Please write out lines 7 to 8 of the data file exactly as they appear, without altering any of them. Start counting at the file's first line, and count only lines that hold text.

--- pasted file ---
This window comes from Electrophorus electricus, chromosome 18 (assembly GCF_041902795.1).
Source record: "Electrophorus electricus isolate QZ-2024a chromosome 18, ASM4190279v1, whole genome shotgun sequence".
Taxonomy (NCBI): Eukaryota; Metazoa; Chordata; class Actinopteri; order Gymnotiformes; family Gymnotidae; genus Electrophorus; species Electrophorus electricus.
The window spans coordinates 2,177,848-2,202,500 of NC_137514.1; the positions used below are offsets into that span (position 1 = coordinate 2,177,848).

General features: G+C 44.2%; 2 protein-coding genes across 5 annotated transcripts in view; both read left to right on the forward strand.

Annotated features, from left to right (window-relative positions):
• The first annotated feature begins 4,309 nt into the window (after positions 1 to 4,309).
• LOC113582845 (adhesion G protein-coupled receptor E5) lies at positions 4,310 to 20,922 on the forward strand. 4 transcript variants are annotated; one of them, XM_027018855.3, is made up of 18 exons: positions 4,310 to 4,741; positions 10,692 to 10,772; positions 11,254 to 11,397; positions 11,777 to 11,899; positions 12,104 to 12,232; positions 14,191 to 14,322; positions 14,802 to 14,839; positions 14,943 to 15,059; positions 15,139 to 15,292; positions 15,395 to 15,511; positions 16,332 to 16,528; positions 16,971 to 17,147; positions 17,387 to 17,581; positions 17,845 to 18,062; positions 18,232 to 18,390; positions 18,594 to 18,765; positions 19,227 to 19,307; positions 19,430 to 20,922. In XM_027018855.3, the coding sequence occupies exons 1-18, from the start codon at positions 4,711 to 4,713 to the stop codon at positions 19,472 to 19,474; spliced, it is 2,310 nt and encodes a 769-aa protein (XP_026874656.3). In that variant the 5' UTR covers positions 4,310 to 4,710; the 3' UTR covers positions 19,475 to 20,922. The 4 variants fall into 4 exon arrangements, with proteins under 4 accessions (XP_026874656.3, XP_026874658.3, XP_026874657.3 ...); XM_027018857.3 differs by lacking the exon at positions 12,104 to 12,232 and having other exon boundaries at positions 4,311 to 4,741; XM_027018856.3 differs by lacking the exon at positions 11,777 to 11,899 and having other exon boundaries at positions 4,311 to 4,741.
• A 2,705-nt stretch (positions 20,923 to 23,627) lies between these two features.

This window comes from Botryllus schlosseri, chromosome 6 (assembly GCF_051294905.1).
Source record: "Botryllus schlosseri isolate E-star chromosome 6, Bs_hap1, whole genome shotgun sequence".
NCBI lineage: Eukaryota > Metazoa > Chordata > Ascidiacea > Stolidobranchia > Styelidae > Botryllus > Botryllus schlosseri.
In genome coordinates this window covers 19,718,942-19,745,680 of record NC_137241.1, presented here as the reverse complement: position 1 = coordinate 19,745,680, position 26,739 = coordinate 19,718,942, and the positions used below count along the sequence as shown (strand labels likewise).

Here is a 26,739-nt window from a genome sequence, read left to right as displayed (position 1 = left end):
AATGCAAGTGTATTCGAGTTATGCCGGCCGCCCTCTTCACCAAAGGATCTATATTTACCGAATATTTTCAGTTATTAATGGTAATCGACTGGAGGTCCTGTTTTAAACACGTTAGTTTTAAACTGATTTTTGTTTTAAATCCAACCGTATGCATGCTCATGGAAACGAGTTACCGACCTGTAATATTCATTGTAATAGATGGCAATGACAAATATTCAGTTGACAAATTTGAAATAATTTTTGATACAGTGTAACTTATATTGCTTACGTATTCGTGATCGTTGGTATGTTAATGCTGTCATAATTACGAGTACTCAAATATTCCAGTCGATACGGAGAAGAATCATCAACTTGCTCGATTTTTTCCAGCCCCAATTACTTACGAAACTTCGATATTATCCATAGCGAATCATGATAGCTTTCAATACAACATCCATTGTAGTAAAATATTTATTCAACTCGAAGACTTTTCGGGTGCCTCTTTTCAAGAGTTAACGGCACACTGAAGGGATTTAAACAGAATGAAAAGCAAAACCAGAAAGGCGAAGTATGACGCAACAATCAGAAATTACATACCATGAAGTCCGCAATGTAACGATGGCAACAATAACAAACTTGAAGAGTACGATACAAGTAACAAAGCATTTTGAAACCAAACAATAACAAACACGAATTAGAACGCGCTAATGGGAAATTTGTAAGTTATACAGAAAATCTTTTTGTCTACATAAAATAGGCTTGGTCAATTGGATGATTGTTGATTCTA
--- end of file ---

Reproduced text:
• The first annotated feature begins 4,309 nt into the window (after positions 1 to 4,309).
• LOC113582845 (adhesion G protein-coupled receptor E5) lies at positions 4,310 to 20,922 on the forward strand. 4 transcript variants are annotated; one of them, XM_027018855.3, is made up of 18 exons: positions 4,310 to 4,741; positions 10,692 to 10,772; positions 11,254 to 11,397; positions 11,777 to 11,899; positions 12,104 to 12,232; positions 14,191 to 14,322; positions 14,802 to 14,839; positions 14,943 to 15,059; positions 15,139 to 15,292; positions 15,395 to 15,511; positions 16,332 to 16,528; positions 16,971 to 17,147; positions 17,387 to 17,581; positions 17,845 to 18,062; positions 18,232 to 18,390; positions 18,594 to 18,765; positions 19,227 to 19,307; positions 19,430 to 20,922. In XM_027018855.3, the coding sequence occupies exons 1-18, from the start codon at positions 4,711 to 4,713 to the stop codon at positions 19,472 to 19,474; spliced, it is 2,310 nt and encodes a 769-aa protein (XP_026874656.3). In that variant the 5' UTR covers positions 4,310 to 4,710; the 3' UTR covers positions 19,475 to 20,922. The 4 variants fall into 4 exon arrangements, with proteins under 4 accessions (XP_026874656.3, XP_026874658.3, XP_026874657.3 ...); XM_027018857.3 differs by lacking the exon at positions 12,104 to 12,232 and having other exon boundaries at positions 4,311 to 4,741; XM_027018856.3 differs by lacking the exon at positions 11,777 to 11,899 and having other exon boundaries at positions 4,311 to 4,741.